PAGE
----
Those of us who read the documentation for software before installing it (though we are, it seems, members of a pitifully small minority) know that the most illuminating part is the “Known Issues” section. It’s here that, hopefully, you discover all the problems you are likely to face – and can make an educated decision as to whether to continue. So I wonder if it’s time that blogs were forced to include a Readme document that points to known issues with the content.
OK, so this obviously makes sense for blog posts that contain technical content and programming tips, but I reckon we should also adopt it for more general ravings, diatribes, news, comments, and definitely for those describing the writer’s latest vacation to some conference or exotic location. It could even contain a list of prerequisites. Something like: “Before attempting to read this post, ensure that you are not already in a bad mood and that you are not currently in possession of a container of hot liquid or a sharp instrument”. Or “This post is not designed for use unless you are totally bored, semi-comatose, or there is nothing even remotely interesting on television”.
Maybe another approach would be to mandate a rating system for blog posts. Instead of violence, bad language, nudity, and discrimination we could have ratings for “Likely to annoy you”, “May cause drowsiness”, “Will break your computer”, “Contains technical stuff that you won’t be able to make work”, and “Code samples only run on Windows 95”. You would be able to adjust your RSS reader to only show posts that meet your specific required combination of such factors, or see a warning so you are properly prepared for the effects of the content before you start.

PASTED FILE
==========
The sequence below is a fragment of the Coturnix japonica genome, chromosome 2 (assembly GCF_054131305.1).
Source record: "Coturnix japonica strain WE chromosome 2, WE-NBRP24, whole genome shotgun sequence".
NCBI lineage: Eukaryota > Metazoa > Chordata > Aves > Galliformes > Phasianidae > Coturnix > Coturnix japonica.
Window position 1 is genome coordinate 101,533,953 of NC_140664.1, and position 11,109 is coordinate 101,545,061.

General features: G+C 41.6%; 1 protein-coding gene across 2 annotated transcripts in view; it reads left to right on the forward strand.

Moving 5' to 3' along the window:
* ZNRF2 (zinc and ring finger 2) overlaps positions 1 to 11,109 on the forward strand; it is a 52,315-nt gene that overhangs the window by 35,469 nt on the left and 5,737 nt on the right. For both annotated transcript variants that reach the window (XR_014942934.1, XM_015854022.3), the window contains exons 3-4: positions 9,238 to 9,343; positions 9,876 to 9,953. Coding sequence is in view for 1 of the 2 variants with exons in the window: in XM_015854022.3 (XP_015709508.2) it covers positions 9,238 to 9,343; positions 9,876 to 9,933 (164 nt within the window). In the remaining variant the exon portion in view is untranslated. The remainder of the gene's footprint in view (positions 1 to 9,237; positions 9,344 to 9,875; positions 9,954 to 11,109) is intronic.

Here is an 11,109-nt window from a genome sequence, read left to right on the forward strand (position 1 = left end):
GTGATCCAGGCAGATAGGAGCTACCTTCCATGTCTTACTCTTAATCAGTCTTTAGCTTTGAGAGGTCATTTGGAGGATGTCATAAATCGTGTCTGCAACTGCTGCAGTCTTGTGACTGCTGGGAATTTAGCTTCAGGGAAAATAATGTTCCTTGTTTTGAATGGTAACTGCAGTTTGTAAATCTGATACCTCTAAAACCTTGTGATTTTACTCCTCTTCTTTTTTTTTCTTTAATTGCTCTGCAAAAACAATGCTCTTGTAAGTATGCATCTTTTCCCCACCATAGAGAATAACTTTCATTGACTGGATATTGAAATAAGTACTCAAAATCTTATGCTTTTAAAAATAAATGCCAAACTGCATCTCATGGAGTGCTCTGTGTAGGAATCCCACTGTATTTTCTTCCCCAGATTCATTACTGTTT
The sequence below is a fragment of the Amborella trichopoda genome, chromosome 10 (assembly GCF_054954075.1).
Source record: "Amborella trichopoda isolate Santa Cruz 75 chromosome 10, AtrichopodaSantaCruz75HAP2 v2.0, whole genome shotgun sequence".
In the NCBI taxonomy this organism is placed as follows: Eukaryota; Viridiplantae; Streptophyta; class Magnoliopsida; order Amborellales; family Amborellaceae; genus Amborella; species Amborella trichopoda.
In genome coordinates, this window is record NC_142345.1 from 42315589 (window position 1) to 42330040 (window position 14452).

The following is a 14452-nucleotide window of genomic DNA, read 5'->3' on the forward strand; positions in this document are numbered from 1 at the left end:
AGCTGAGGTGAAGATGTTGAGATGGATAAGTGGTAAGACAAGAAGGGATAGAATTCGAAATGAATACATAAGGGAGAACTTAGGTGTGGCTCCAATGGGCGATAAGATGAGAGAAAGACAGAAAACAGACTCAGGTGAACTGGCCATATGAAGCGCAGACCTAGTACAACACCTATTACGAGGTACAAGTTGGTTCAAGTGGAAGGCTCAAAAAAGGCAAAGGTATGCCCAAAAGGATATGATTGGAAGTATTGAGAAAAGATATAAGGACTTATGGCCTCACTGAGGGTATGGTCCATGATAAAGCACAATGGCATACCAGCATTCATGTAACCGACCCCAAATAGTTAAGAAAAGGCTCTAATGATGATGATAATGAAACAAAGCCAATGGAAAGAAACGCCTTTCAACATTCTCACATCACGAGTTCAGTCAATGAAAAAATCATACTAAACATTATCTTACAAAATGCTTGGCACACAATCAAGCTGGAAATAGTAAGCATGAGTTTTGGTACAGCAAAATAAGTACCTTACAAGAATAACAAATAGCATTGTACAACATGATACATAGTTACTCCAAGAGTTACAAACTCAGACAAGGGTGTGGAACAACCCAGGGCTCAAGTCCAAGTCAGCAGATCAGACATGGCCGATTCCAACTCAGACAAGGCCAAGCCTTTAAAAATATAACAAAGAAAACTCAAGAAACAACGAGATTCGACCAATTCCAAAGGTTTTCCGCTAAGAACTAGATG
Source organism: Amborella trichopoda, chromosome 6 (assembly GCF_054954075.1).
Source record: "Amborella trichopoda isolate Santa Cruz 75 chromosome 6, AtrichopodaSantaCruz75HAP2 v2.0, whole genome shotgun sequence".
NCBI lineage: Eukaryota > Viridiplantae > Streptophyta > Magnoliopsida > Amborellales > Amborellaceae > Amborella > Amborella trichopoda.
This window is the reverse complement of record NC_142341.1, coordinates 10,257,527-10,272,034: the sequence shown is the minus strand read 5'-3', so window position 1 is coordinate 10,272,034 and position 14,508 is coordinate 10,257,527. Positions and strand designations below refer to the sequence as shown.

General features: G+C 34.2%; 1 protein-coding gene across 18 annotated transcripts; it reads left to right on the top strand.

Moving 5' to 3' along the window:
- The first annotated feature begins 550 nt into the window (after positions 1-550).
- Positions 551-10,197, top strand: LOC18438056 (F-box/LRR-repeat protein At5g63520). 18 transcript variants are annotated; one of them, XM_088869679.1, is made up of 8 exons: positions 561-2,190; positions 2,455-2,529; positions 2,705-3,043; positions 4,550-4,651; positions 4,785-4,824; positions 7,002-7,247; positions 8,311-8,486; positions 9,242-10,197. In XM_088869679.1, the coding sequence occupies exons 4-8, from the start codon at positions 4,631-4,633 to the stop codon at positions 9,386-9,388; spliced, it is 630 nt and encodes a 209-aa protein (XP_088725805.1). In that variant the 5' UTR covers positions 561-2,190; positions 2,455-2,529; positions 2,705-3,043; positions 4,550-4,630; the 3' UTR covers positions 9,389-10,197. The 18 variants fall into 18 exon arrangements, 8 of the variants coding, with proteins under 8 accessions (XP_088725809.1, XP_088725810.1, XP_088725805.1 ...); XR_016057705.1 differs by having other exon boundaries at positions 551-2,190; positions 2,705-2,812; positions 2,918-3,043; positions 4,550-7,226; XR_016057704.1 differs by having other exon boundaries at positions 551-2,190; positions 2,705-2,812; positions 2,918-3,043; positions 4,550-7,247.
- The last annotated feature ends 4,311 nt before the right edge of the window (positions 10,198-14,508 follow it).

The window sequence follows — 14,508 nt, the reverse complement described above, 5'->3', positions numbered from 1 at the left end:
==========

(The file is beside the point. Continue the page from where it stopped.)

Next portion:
Of course, this would involve additional work for bloggers as they would have to categorize their posts before submitting them, but even this may be open to some automation. For example, I find that the weather affects my posts quite dramatically. When I wrote lasts week’s rather downbeat post about security and privacy on the web it was cold, windy, and raining. This week I’m sitting in the conservatory enjoying a lovely warm summer day, with the fan spinning lazily above me and the cat asleep on the chair next to me. So the post has a much more positive outlook and upbeat content.
Surely it wouldn’t be hard for my post editor to look up the local weather for my location and set the corresponding rating for “Upbeatness”. And there are other automation opportunities as well: for example, it could scan my machine for part installed and broken software installations and set the “Likely to break your machine” rating. Or measure the force with which I’m hitting the keys to set the “Contains aggressive and bombastic rants, possibly including bad language” rating. Maybe also analyze the content for photos that contain holiday scenes and set the corresponding “May cause drowsiness” rating.
Of course, there are other approaches that are easier to implement in the short term while we wait for W3C to approve this proposal and for developers to create the appropriate blog editors. Most blogs have the ability to tag individual posts, so authors could have relevant categories. I find this technique useful for categorizing all those posts that tend to prompt comments such as “what the heck is he on about now” or “what is this guy smoking” by tagging them in the Weird category. Which, surprisingly, seems to get the largest number of hits…